It makes you look at the little things in life all over again.

Ryan Sabalow said...

Hey, Holly, one thing I should have said earlier is that you ought to try what I call a prison workout.

Basically, I don't do any exercise that I couldn't do in a prison cell or in the rec yard of High Desert.

I try to do reps of pull ups or chin ups mixed with quick crunches and push-ups. Per the advice of a body builder friend, the girlie push-ups seem to work just as well when my muscles start to fatigue after doing a couple of sets. I also try to as many exercise rotations as I can, but I limit myself to around a half hour.

It's great, 'cause with the cardio from trail running thrown in I've stayed pretty lean without having to pay a gym membership.

I'm not buffed out by any means, but over the last few years it's seemed to work out well with my busy schedule, so long as I don't break the routine, which happens far too often.

Swamp Thing said...

Two words: Warrior Dash

NorCal Cazadora said...

Hotlink that baby, Swamp Thing!

This is Warrior Dash.

Love the Warrior Helmets!

But for now I think I'll just keep hiking...

kmurray said...

Did I read that comment of your's right? You're thinkin' about getting a bow?

You'll be surprised what muscles work doing that! Not only does it work your upper back, shoulder, and arm muscles while you draw, but you will engage both your upper and lower legs, your core and lower back while holding your stance. I guess you could say, it a whole body workout!

All that and it's just plain ol' fun- which will work out your 'inner groove' as well.

I highly recommend it ;-)

NorCal Cazadora said...

Just to play with, for now. My parents got me a bow when I was a kid and I loved it. I'd love to have one for fun again. But for killing, I'm going to stick for a while with the guns I've spent so much money on...

Peebs said...

Paid... didn't you win like three guns is the last 6 months?

NorCal Cazadora said...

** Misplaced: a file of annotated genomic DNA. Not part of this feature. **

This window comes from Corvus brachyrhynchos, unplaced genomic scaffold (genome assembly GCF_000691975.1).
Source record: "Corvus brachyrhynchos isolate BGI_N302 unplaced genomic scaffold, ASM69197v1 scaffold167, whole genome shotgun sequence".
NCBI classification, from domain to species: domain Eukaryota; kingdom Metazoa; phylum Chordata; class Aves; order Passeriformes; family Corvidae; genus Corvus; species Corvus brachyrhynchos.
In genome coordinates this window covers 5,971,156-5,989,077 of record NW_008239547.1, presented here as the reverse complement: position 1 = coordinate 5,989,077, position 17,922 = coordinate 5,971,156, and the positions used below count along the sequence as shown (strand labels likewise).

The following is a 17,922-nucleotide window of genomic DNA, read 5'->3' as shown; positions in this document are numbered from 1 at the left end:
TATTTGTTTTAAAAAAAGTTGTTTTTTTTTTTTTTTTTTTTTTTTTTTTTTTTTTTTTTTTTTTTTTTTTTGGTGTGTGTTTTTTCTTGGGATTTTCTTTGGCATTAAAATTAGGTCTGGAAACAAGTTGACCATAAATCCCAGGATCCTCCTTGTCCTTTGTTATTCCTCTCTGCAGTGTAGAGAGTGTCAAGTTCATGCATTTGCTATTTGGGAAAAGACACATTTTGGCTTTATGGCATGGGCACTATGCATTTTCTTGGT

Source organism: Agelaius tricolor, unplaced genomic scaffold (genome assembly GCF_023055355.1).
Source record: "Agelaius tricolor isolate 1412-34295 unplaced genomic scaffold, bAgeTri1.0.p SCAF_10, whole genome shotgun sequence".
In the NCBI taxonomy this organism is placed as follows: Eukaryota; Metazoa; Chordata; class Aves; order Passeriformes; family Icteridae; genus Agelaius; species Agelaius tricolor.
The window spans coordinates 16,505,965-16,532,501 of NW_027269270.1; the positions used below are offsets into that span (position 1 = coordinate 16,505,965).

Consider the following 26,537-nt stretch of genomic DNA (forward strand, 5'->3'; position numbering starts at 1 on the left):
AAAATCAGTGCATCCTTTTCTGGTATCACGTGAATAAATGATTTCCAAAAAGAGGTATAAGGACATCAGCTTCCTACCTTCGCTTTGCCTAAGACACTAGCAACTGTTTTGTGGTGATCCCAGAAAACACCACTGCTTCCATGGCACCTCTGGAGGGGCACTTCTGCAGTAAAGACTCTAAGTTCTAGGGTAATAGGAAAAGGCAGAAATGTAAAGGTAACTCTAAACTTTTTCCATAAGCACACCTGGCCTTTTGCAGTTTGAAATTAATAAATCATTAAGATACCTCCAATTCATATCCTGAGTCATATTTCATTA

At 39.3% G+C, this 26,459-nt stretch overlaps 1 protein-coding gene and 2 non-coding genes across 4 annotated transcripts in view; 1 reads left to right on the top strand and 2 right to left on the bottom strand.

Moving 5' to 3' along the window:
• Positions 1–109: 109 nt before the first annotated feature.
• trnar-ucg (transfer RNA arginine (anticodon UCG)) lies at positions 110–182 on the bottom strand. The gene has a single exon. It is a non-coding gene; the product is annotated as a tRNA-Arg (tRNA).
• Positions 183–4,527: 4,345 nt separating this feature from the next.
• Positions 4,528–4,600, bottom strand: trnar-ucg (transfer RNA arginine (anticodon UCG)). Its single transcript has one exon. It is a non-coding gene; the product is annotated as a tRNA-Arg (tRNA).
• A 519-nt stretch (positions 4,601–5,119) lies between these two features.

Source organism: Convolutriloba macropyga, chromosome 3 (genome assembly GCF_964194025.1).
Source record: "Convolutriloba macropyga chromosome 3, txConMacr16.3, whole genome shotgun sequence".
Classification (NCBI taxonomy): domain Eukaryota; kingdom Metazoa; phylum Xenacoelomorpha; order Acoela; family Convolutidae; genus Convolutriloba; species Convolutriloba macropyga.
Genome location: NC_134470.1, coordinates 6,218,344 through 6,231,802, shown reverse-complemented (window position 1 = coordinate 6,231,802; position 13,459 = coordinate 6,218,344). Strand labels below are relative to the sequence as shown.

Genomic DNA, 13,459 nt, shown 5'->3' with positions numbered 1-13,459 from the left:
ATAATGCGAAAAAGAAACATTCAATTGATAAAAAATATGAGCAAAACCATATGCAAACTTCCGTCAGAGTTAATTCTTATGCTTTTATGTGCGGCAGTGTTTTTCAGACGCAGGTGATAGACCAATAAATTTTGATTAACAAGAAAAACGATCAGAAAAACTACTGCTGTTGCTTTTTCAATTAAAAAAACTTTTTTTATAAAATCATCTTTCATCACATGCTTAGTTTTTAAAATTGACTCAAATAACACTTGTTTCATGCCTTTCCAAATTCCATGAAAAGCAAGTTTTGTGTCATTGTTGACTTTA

No, Charlie, it was three guns in the last TWELVE months. Ha ha ha ha haaaaaaaaaaa...

Dave Proulx said...

What great timing on this post, Holly. I'm also very bored with the gym routine, but I know my 53 year old body needs plenty of exercise to keep up with the younger guys. They really kicked my butt last year on several occasions as we paddled our marsh rats all over, then jumped out and then did a Bataan death march in waders to find out where the ducks were going.

Checked out the Warrior Dash link. See they've got an event in NY. Looks like just the thing for off season practice sessions.

Now if I can only find my helmet!

Tamar@StarvingofftheLand said...

This makes me wish for A)more open space and B)spring. HEre on Cape Cod, our hunting areas are mostly wedged in between residential areas, and there are very few places to roam. But, as soon as the ice melts, I'm going to follow your example. I've got a bad case of the winter flabbies.

NorCal Cazadora said...

Good perspective, Tamar. Sometime I pity myself because I don't yet have a ranch in the hills where I can just walk out my back door and get this kind of workout. (And given how badly under water we are on our house, it's going to stay that way for a looooooooong time.)

But I am lucky to have something so close. I only wish I could actually hunt this place, too!

oldfatslow said...

Every year I promise myself
that I will be physically
ready for next year's hunting
season. Whether it's ducks
or snipe that I'm hunting
when someone observes me
they usually ask, "Are
you okay?" To combat that,
I've started doing laps on
the stairs to my office's
third floor and back ten
times. Sadly, people in
the hallways are still
asking. "You okay?" Maybe by
September things will improve
(or my kids will finish
college on the life
insurance).

ofs

slm313 said...

Oh Holly! You and I have to have a date for trail running (err walking) - I'll even find you some nice hills to practice on for pig hunting. Easier on the back and knees, you get to be outside, and no extra equipment needed than what you have already. Probably could even find you some nice water crossings :-)

Guess I should warn you though, my last trail run/walk partner doesn't let me choose routes anymore! The trails were the only thing that kept me somewhat sane during our last marathon training.

NorCal Cazadora said...

I'm actually pretty decent at choosing routes - I have a good eye. But following deer paths means I often have to duck.

I'd be glad to have you on one of my cross-country jaunts!